# Orthogonal Trajectories

Consider a one-parameter family of curves in the xy-plane defined by F(x,y,c)=0, where c denotes the parameter. The problem is to find another one-parameter family of curves called the orthogonal trajectories of the family defined above and given analytically by G(x,y,k)=0, such that every curve in this new family intersects at right angles every curve in the original family.

We implicitly differentiate the first equation with respect to x, then eliminate c between this derived equation and the equation F(x,y,c)=0. This gives an equation connecting x, y, and y', which we solve for y' to obtain a differential equation of the form (dy)/(dx)=f(x,y).

The orthogonal trajectories then are the solutions of (dy)/(dx)=-1/(f(x,y)).

For many families of curves, one cannot explicitly solve for (dy)/(dx) and obtain a differential equation of the form (dy)/(dx)=f(x,y).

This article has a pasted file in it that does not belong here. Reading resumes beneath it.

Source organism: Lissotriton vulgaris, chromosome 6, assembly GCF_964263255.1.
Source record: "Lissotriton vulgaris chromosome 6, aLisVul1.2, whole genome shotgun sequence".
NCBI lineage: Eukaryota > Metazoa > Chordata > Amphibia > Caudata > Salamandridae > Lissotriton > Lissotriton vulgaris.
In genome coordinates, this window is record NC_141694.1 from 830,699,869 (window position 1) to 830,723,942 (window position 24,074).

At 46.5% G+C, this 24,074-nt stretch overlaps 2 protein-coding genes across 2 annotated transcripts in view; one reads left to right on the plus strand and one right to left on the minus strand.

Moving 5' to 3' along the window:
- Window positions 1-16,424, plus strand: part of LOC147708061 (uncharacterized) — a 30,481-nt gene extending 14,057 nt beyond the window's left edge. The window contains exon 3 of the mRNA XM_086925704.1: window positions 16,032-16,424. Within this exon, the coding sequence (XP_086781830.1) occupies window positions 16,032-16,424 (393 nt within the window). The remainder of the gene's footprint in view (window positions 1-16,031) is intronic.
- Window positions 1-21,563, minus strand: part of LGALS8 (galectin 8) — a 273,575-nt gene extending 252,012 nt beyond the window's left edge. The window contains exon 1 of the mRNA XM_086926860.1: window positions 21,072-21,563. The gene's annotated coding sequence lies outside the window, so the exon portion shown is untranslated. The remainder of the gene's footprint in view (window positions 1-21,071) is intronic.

Example 1. Find the orthogonal trajectories of the family of curves x^2+y^2=c^2.

Rewrite as x^2+y^2-c^2=0, or F(x,y,c)=x^2+y^2-c^2=0. This family of curves consists of circles with centers at the origin and radii c. Implicitly differentiating the given equation with respect to x, we obtain that 2x+2y(dy)/(dx)=0, or (dy)/(dx)=-x/y.

Here, f(x,y)=-x/y; so, the orthogonal trajectories satisfy the equation (dy)/(dx)=y/x. This equation is separable: (dy)/y=(dx)/x, or ln(y)=ln(x)+a, which can be rewritten as y=kx, where k=e^a.

The solution y=kx represents the orthogonal trajectories (straight lines that pass through the origin).

Let's solve another example.

Example 2. Find the orthogonal trajectories of the family of curves y^2=4cx.

Rewrite as y^2-4cx=0, or F(x,y,c)=y^2-4cx=0. Implicitly differentiating the given equation with respect to x, we obtain that 2y(dy)/(dx)-4c=0, or (dy)/(dx)=(2c)/y.

Note that, from initial equation, c=(y^2)/(4x); so, (dy)/(dx)=(2((y^2)/(4x)))/y, or (dy)/(dx)=y/(2x).

Here, f(x,y)=y/(2x); so, the orthogonal trajectories satisfy the equation (dy)/(dx)=-2x/y. This equation is separable: it can be rewritten as ydy=-2xdx, or (y^2)/2=-x^2+k.

So, the orthogonal trajectories are x^2+(y^2)/2=k (k>0).